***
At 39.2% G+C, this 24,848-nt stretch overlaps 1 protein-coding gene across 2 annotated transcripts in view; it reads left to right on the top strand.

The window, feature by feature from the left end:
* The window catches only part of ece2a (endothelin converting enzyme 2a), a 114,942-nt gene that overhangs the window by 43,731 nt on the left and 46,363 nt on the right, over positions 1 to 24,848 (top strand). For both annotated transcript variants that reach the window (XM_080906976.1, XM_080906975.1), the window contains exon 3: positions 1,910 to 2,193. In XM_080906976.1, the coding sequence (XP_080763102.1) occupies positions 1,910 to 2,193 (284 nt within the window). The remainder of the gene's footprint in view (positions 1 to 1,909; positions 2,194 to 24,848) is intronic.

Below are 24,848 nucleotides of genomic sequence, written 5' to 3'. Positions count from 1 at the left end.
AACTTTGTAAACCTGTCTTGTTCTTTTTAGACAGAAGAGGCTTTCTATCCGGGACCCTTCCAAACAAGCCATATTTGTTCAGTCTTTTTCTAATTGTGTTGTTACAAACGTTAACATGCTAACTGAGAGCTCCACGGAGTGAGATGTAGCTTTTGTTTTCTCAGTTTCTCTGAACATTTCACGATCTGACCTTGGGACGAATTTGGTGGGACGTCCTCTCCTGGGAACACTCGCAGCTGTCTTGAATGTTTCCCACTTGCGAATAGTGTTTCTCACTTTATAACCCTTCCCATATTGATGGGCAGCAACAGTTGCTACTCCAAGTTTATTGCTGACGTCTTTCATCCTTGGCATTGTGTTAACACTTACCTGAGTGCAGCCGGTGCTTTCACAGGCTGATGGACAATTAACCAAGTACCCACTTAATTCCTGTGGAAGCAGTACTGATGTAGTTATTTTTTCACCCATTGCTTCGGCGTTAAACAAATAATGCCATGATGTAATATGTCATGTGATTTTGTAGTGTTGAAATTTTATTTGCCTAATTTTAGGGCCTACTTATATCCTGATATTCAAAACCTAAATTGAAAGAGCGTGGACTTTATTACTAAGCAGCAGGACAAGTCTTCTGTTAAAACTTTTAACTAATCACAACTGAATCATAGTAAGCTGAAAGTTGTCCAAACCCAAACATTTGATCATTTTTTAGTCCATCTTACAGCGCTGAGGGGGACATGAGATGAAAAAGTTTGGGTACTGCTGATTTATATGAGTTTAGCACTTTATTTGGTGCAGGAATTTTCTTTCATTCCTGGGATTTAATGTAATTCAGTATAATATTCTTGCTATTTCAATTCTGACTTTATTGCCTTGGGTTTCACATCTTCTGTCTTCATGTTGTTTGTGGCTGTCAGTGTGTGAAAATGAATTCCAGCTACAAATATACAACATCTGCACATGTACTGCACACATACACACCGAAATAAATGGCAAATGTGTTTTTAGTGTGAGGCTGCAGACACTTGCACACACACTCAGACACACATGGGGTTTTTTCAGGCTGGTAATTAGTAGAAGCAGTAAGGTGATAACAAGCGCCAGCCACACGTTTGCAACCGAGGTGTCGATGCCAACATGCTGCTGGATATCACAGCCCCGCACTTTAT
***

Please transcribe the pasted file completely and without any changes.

At 39.2% G+C, this 24,848-nt stretch overlaps 1 protein-coding gene across 2 annotated transcripts in view; it reads left to right on the top strand.

The window, feature by feature from the left end:
* The window catches only part of ece2a (endothelin converting enzyme 2a), a 114,942-nt gene that overhangs the window by 43,731 nt on the left and 46,363 nt on the right, over positions 1 to 24,848 (top strand). For both annotated transcript variants that reach the window (XM_080906976.1, XM_080906975.1), the window contains exon 3: positions 1,910 to 2,193. In XM_080906976.1, the coding sequence (XP_080763102.1) occupies positions 1,910 to 2,193 (284 nt within the window). The remainder of the gene's footprint in view (positions 1 to 1,909; positions 2,194 to 24,848) is intronic.

Below are 24,848 nucleotides of genomic sequence, written 5' to 3'. Positions count from 1 at the left end.
AACTTTGTAAACCTGTCTTGTTCTTTTTAGACAGAAGAGGCTTTCTATCCGGGACCCTTCCAAACAAGCCATATTTGTTCAGTCTTTTTCTAATTGTGTTGTTACAAACGTTAACATGCTAACTGAGAGCTCCACGGAGTGAGATGTAGCTTTTGTTTTCTCAGTTTCTCTGAACATTTCACGATCTGACCTTGGGACGAATTTGGTGGGACGTCCTCTCCTGGGAACACTCGCAGCTGTCTTGAATGTTTCCCACTTGCGAATAGTGTTTCTCACTTTATAACCCTTCCCATATTGATGGGCAGCAACAGTTGCTACTCCAAGTTTATTGCTGACGTCTTTCATCCTTGGCATTGTGTTAACACTTACCTGAGTGCAGCCGGTGCTTTCACAGGCTGATGGACAATTAACCAAGTACCCACTTAATTCCTGTGGAAGCAGTACTGATGTAGTTATTTTTTCACCCATTGCTTCGGCGTTAAACAAATAATGCCATGATGTAATATGTCATGTGATTTTGTAGTGTTGAAATTTTATTTGCCTAATTTTAGGGCCTACTTATATCCTGATATTCAAAACCTAAATTGAAAGAGCGTGGACTTTATTACTAAGCAGCAGGACAAGTCTTCTGTTAAAACTTTTAACTAATCACAACTGAATCATAGTAAGCTGAAAGTTGTCCAAACCCAAACATTTGATCATTTTTTAGTCCATCTTACAGCGCTGAGGGGGACATGAGATGAAAAAGTTTGGGTACTGCTGATTTATATGAGTTTAGCACTTTATTTGGTGCAGGAATTTTCTTTCATTCCTGGGATTTAATGTAATTCAGTATAATATTCTTGCTATTTCAATTCTGACTTTATTGCCTTGGGTTTCACATCTTCTGTCTTCATGTTGTTTGTGGCTGTCAGTGTGTGAAAATGAATTCCAGCTACAAATATACAACATCTGCACATGTACTGCACACATACACACCGAAATAAATGGCAAATGTGTTTTTAGTGTGAGGCTGCAGACACTTGCACACACACTCAGACACACATGGGGTTTTTTCAGGCTGGTAATTAGTAGAAGCAGTAAGGTGATAACAAGCGCCAGCCACACGTTTGCAACCGAGGTGTCGATGCCAACATGCTGCTGGATATCACAGCCCCGCACTTTAT